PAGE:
Is your schedule full and your stress level high? Do you have any time for distractions or delays? When others drop the ball, does it blow your stack? Often we don’t have room in our calendars for disruptions. How can we respond more effectively to delays?
When we get stuck in traffic, or the flight is delayed, or the train is late, we can start to get stressed out. But there may be a different and more positive way to look at delays in your life. I suggest you find delight in delays.
When things don’t go as plan and our schedule suffers a delay, have a list in hand of things you can do along the way. There are a number of things you can do now in this mobile world to take the pressure off.
Here are a few suggestions: You can send a couple of short emails to help move other projects along. Do some brainstorming on a problem at work or at home. Review your calendar, and double check to make sure that nothing else you have committed to, is, or has, fallen through the cracks. Read that article that you just haven’t taken the time to read. Watch that video blog on how to find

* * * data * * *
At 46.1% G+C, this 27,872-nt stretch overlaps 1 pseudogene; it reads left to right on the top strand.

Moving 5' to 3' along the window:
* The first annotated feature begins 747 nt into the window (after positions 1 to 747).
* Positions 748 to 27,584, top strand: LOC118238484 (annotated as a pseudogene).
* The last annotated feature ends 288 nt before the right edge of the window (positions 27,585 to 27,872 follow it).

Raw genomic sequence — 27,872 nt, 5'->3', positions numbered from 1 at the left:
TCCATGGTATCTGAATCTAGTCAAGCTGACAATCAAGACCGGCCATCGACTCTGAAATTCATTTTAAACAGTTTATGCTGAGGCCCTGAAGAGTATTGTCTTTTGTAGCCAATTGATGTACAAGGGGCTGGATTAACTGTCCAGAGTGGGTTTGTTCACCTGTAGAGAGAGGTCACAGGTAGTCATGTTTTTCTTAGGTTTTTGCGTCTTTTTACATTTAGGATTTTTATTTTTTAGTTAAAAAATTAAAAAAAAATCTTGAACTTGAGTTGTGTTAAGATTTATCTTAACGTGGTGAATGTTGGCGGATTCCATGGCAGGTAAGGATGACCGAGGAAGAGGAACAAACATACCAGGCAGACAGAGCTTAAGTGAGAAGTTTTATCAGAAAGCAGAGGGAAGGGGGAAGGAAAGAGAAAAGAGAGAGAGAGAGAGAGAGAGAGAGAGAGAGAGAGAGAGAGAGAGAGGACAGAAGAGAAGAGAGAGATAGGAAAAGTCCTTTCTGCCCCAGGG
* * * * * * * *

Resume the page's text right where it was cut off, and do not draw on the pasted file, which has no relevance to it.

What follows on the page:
delight in delays on seminarsonstress.com. You can call your Mom or Dad for a quick chat to check in and catch up. You can call a friend back that you haven’t had the time call and at least leave a voice mail message. You can text a couple of people and stay in touch. You can take a couple of pictures, or review your photo gallery, and post to your social media.
Simply find delight in the delays.
Don’t be obsessed with the delay and with your plans being disrupted. You don’t need to feel trapped. Create a list of everything you would like to do, read, or consider. Keep it close and find delight in the delays.
If you need to find a keynote speaker, plenary speaker, breakout speaker, concurrent session speaker, seminar leader, or workshop facilitator who can deliver in-person, virtually, or via prerecorded session, Kit Welchlin, M.A., CSP, CVP, is a nationally recognized professional motivational speaker and author and can be found at www.welchlin.com or www.SeminarsOnStress.com.